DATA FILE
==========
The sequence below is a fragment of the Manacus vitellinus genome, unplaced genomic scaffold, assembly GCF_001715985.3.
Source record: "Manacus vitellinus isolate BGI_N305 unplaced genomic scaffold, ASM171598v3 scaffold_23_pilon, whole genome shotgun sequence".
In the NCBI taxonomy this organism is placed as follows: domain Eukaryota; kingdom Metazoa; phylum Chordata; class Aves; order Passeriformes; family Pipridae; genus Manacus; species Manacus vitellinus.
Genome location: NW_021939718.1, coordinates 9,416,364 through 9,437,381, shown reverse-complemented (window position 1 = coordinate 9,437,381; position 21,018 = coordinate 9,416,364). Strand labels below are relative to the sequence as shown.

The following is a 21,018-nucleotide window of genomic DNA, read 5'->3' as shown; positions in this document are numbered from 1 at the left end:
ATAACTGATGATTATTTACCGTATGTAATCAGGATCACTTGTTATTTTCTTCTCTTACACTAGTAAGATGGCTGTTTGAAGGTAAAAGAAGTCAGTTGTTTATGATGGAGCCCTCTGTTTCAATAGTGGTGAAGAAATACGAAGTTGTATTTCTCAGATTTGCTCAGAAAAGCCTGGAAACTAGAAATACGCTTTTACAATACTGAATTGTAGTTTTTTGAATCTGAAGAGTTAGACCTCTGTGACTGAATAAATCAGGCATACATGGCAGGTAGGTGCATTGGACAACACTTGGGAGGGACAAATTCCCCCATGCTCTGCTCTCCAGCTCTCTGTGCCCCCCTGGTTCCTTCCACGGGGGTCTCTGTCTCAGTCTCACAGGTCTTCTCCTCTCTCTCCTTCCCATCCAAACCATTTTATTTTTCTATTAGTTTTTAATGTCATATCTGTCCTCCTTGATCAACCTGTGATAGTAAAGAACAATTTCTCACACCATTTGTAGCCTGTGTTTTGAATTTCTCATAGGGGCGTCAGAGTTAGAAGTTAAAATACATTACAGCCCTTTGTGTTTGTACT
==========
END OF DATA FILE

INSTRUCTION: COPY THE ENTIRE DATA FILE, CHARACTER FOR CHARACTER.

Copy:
The sequence below is a fragment of the Manacus vitellinus genome, unplaced genomic scaffold, assembly GCF_001715985.3.
Source record: "Manacus vitellinus isolate BGI_N305 unplaced genomic scaffold, ASM171598v3 scaffold_23_pilon, whole genome shotgun sequence".
In the NCBI taxonomy this organism is placed as follows: domain Eukaryota; kingdom Metazoa; phylum Chordata; class Aves; order Passeriformes; family Pipridae; genus Manacus; species Manacus vitellinus.
Genome location: NW_021939718.1, coordinates 9,416,364 through 9,437,381, shown reverse-complemented (window position 1 = coordinate 9,437,381; position 21,018 = coordinate 9,416,364). Strand labels below are relative to the sequence as shown.

The following is a 21,018-nucleotide window of genomic DNA, read 5'->3' as shown; positions in this document are numbered from 1 at the left end:
ATAACTGATGATTATTTACCGTATGTAATCAGGATCACTTGTTATTTTCTTCTCTTACACTAGTAAGATGGCTGTTTGAAGGTAAAAGAAGTCAGTTGTTTATGATGGAGCCCTCTGTTTCAATAGTGGTGAAGAAATACGAAGTTGTATTTCTCAGATTTGCTCAGAAAAGCCTGGAAACTAGAAATACGCTTTTACAATACTGAATTGTAGTTTTTTGAATCTGAAGAGTTAGACCTCTGTGACTGAATAAATCAGGCATACATGGCAGGTAGGTGCATTGGACAACACTTGGGAGGGACAAATTCCCCCATGCTCTGCTCTCCAGCTCTCTGTGCCCCCCTGGTTCCTTCCACGGGGGTCTCTGTCTCAGTCTCACAGGTCTTCTCCTCTCTCTCCTTCCCATCCAAACCATTTTATTTTTCTATTAGTTTTTAATGTCATATCTGTCCTCCTTGATCAACCTGTGATAGTAAAGAACAATTTCTCACACCATTTGTAGCCTGTGTTTTGAATTTCTCATAGGGGCGTCAGAGTTAGAAGTTAAAATACATTACAGCCCTTTGTGTTTGTACT